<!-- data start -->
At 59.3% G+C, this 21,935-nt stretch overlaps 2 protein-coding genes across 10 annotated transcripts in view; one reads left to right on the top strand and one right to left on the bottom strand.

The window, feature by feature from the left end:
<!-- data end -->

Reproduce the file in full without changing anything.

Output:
At 59.3% G+C, this 21,935-nt stretch overlaps 2 protein-coding genes across 10 annotated transcripts in view; one reads left to right on the top strand and one right to left on the bottom strand.

The window, feature by feature from the left end: